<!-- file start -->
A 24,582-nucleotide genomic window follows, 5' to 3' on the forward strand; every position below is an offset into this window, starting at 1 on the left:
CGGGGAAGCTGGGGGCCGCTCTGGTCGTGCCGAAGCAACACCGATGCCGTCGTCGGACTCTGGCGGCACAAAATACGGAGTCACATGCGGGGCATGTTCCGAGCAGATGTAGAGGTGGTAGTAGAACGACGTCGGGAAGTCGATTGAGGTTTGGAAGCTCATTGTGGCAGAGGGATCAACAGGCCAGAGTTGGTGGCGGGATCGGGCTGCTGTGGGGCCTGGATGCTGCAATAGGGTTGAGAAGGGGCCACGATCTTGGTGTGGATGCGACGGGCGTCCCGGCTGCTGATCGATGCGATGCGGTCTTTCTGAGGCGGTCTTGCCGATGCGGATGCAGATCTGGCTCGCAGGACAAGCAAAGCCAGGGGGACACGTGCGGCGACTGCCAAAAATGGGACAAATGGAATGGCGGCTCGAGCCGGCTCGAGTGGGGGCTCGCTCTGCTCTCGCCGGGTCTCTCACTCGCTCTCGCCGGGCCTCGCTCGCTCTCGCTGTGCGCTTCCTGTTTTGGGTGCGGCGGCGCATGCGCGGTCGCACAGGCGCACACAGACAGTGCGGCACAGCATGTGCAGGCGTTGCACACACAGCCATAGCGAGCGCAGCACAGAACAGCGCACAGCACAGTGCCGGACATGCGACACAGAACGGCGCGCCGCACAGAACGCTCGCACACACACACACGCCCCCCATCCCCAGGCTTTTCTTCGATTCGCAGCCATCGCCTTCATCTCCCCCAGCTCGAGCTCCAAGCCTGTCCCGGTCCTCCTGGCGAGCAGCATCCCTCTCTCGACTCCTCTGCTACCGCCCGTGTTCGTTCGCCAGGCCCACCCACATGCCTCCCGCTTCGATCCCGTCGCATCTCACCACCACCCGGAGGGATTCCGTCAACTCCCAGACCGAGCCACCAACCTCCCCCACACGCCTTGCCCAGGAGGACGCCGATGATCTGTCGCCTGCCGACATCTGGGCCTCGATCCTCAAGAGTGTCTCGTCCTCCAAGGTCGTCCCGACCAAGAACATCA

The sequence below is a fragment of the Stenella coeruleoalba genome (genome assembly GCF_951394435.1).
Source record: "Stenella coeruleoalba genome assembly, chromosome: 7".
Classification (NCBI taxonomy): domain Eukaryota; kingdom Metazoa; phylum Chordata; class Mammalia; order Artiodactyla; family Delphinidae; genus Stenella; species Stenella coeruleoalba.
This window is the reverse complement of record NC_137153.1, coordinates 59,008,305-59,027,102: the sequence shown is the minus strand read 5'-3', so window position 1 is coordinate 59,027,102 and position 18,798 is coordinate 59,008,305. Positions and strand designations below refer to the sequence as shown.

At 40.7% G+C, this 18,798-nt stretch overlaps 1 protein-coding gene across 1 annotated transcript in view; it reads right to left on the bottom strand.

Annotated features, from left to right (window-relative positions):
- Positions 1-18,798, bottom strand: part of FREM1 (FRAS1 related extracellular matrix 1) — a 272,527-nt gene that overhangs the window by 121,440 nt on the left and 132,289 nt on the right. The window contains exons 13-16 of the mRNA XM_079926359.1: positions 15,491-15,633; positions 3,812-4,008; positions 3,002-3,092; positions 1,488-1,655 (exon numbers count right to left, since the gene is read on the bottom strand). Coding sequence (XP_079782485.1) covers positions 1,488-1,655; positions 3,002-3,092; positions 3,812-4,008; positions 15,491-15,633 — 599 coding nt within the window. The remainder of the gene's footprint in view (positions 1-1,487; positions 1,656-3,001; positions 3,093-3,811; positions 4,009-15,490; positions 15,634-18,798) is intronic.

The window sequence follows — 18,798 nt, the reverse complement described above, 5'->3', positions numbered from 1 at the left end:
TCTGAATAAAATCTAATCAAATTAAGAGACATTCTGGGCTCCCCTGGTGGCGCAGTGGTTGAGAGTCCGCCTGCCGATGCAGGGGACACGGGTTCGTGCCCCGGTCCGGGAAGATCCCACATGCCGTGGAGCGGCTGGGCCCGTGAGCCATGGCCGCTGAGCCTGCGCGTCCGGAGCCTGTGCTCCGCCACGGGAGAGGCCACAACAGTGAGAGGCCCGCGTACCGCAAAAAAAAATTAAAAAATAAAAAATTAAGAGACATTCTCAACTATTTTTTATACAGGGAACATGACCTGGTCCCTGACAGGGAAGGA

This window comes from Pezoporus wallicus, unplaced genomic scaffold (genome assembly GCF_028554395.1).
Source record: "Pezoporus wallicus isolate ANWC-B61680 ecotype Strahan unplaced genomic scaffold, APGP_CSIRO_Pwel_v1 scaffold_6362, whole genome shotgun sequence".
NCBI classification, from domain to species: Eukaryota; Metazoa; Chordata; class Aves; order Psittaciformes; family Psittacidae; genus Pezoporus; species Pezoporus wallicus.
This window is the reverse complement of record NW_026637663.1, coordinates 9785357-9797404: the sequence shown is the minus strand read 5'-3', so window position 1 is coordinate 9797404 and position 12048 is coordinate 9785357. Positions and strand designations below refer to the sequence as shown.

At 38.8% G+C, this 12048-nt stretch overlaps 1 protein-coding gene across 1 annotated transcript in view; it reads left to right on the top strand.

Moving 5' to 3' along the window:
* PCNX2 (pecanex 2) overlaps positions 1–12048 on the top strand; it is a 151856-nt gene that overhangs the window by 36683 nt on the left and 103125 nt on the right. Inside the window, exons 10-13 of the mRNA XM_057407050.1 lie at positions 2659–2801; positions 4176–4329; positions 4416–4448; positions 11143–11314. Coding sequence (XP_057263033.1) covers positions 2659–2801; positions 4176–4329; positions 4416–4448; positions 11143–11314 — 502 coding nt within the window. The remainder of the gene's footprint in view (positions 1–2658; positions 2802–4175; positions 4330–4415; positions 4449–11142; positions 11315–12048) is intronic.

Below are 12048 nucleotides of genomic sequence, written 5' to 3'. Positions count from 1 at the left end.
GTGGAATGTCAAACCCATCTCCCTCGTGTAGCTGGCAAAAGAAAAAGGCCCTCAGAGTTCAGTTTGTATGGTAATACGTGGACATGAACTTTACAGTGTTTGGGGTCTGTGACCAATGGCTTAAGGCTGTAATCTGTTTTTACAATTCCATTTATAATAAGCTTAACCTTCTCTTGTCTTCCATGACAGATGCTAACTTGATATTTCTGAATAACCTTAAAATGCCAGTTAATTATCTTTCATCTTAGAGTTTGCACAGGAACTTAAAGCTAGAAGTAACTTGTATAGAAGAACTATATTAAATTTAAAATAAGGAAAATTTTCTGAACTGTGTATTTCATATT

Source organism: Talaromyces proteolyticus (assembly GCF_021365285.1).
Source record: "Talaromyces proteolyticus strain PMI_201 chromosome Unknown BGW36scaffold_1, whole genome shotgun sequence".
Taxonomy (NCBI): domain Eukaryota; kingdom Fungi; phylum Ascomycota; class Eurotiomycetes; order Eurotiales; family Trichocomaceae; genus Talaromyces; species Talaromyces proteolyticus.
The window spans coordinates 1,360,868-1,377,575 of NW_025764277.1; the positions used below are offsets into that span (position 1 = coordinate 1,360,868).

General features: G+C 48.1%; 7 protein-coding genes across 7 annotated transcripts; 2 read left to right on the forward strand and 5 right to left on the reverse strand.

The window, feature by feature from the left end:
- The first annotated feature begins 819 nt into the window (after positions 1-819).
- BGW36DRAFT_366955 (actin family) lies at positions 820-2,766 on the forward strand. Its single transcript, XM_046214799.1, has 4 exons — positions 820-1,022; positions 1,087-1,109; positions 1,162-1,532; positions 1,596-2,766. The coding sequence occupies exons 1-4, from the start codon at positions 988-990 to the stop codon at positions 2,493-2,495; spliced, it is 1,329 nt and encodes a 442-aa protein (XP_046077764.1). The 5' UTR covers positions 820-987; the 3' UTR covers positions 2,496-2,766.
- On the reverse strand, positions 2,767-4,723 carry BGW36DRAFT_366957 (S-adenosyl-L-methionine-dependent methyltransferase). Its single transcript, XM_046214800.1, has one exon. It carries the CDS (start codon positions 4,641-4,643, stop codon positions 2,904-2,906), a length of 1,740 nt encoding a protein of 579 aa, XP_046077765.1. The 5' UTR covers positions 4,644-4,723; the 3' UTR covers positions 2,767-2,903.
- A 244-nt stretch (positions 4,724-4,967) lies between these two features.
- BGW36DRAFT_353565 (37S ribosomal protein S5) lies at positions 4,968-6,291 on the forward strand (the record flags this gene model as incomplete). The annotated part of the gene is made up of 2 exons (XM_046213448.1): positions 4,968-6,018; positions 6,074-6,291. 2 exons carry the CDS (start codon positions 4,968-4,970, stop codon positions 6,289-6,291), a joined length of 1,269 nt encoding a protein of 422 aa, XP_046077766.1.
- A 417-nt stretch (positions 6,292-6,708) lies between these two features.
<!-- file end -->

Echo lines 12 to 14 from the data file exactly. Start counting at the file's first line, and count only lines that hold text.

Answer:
This window comes from Pezoporus wallicus, unplaced genomic scaffold (genome assembly GCF_028554395.1).
Source record: "Pezoporus wallicus isolate ANWC-B61680 ecotype Strahan unplaced genomic scaffold, APGP_CSIRO_Pwel_v1 scaffold_6362, whole genome shotgun sequence".
NCBI classification, from domain to species: Eukaryota; Metazoa; Chordata; class Aves; order Psittaciformes; family Psittacidae; genus Pezoporus; species Pezoporus wallicus.